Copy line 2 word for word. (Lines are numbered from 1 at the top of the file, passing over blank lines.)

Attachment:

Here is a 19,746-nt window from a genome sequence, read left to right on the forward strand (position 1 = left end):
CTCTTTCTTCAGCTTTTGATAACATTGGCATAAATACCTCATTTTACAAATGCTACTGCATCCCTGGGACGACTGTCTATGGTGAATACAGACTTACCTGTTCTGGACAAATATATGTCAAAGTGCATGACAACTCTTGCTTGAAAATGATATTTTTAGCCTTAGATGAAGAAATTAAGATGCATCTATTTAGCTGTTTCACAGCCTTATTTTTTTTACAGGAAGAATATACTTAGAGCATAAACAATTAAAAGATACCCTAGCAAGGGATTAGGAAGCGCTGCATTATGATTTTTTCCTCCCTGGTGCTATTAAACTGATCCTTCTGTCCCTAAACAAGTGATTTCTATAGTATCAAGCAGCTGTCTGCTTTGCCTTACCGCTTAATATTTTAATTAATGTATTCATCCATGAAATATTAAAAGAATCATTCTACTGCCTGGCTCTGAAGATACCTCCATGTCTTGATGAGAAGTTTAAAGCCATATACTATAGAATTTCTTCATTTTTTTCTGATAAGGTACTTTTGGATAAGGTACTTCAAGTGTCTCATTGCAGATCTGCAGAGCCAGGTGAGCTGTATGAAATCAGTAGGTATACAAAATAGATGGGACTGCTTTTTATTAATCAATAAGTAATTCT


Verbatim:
CTCTTTCTTCAGCTTTTGATAACATTGGCATAAATACCTCATTTTACAAATGCTACTGCATCCCTGGGACGACTGTCTATGGTGAATACAGACTTACCTGTTCTGGACAAATATATGTCAAAGTGCATGACAACTCTTGCTTGAAAATGATATTTTTAGCCTTAGATGAAGAAATTAAGATGCATCTATTTAGCTGTTTCACAGCCTTATTTTTTTTACAGGAAGAATATACTTAGAGCATAAACAATTAAAAGATACCCTAGCAAGGGATTAGGAAGCGCTGCATTATGATTTTTTCCTCCCTGGTGCTATTAAACTGATCCTTCTGTCCCTAAACAAGTGATTTCTATAGTATCAAGCAGCTGTCTGCTTTGCCTTACCGCTTAATATTTTAATTAATGTATTCATCCATGAAATATTAAAAGAATCATTCTACTGCCTGGCTCTGAAGATACCTCCATGTCTTGATGAGAAGTTTAAAGCCATATACTATAGAATTTCTTCATTTTTTTCTGATAAGGTACTTTTGGATAAGGTACTTCAAGTGTCTCATTGCAGATCTGCAGAGCCAGGTGAGCTGTATGAAATCAGTAGGTATACAAAATAGATGGGACTGCTTTTTATTAATCAATAAGTAATTCT